Wednesday, 14 January 2009

Human Nature

There is this couple, G and J, living here in our small town, very respectable and steady. He had some bad luck and got fired from his job - he's always been a touch belligerent and abrasive - long before his retirement age and never found work again. His abiding interest in life is art and he's quite a competent artist in a modest way - not that he's actually very modest about his abilities himself. She was a professional, a teacher, for most of her life. They came here when the big city had spewed him out and they created for themselves a reasonably happy and contented existence. (This is the sort of place where oddballs find a niche easily). Because he'd lost his job and she'd retired from full-time work money was tight for a number of years but their needs were modest and they made do. She was one of the first people who took me under her wing when I arrived here.
We walked our dogs together and one of our favourite topics of conversation was religion, the various Christian sects, from established to fundamentalist. We also shared a love of words; it was a great joy to listen to her use of English which was precise and articulate, if a little prissy. 
Soon afterwards G. and J. had a great piece of luck: they inherited a fair bit of money and life should have become a lot easier for them. Most of the money had been left to J., but they were a close couple, G. took over the management of it and immersed himself in all sorts of investments.  It became a hobby. J. grinned and bore it, occasionally bemoaning his unwillingness to spend any of the money. Her wishes were as modest as ever but she felt that a couple of days away, a meal at the pub or a visit to a concert would have made a pleasant change.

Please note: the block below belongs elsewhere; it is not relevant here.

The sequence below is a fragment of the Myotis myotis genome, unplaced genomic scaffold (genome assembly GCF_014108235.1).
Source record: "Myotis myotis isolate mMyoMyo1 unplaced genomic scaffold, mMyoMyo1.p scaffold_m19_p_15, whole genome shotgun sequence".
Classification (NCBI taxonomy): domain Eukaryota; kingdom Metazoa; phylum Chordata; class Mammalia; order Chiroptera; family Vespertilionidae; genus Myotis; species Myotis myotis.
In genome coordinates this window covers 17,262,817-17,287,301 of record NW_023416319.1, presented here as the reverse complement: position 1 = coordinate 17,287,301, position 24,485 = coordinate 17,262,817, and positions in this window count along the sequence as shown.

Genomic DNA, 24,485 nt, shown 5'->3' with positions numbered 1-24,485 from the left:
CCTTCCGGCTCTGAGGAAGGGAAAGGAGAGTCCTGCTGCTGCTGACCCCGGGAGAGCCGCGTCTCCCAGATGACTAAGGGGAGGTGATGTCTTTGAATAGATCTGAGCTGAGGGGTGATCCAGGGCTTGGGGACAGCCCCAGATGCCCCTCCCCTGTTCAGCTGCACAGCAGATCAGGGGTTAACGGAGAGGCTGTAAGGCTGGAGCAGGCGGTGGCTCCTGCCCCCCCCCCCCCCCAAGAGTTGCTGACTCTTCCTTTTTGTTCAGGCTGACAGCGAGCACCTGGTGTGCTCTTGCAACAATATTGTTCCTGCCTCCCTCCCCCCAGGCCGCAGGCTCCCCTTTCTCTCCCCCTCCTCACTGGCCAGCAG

And then disaster struck: J. had a few "funny turns", she forgot things and sometimes couldn't remember the simplest words. She was getting old, she said. She told her doctor who sent her to have tests. 
J. was diagnosed as being in the early stages of Alzheimers. At first the changes were slow, gradual, hardly noticeable; her vocabulary wasn't quite as vast as it had been, she forgot dates and appointments unless she had written them down, our conversations became less fluent and effortless.
One of the hardest things to bear was to see her respond to a piece of music,  crying silently, and not quite knowing why, feeling that something was horribly wrong.
Eight years on and J. has disappeared into the void that is Alzheimers; J. is physically just alive but she has reached the stage of complete mental disintegration.
G. has been very good to her, he has been a devoted husband, taking care of her, almost single-handedly, to the best of his abilities.
Until now. 
J.'s condition is now such that she needs professional care, for one thing, she is doubly incontinent. She needs to be kept clean and warm. She needs more than the cheap pies and jam sandwiches G. feeds her on. G. is getting to the end of his capability, he is no longer a young man. G. is desperate to find help but here's the rub: he will not pay for it. He still sits on all of J.'s inheritance, but he will not pay for a carer. The hourly rate for a carer is £12. He refuses absolutely to pay what is for him a very small amount. Instead he begs for help from volunteers, rails at a system which will not take over J.'s care for free and becomes embittered and exhausted in the process. 
Frankly, I don't care that he's killing himself, It's J. and her pitiful state, whose needs are far beyond the help a volunteer, friend or neighbour could give, who breaks my heart.

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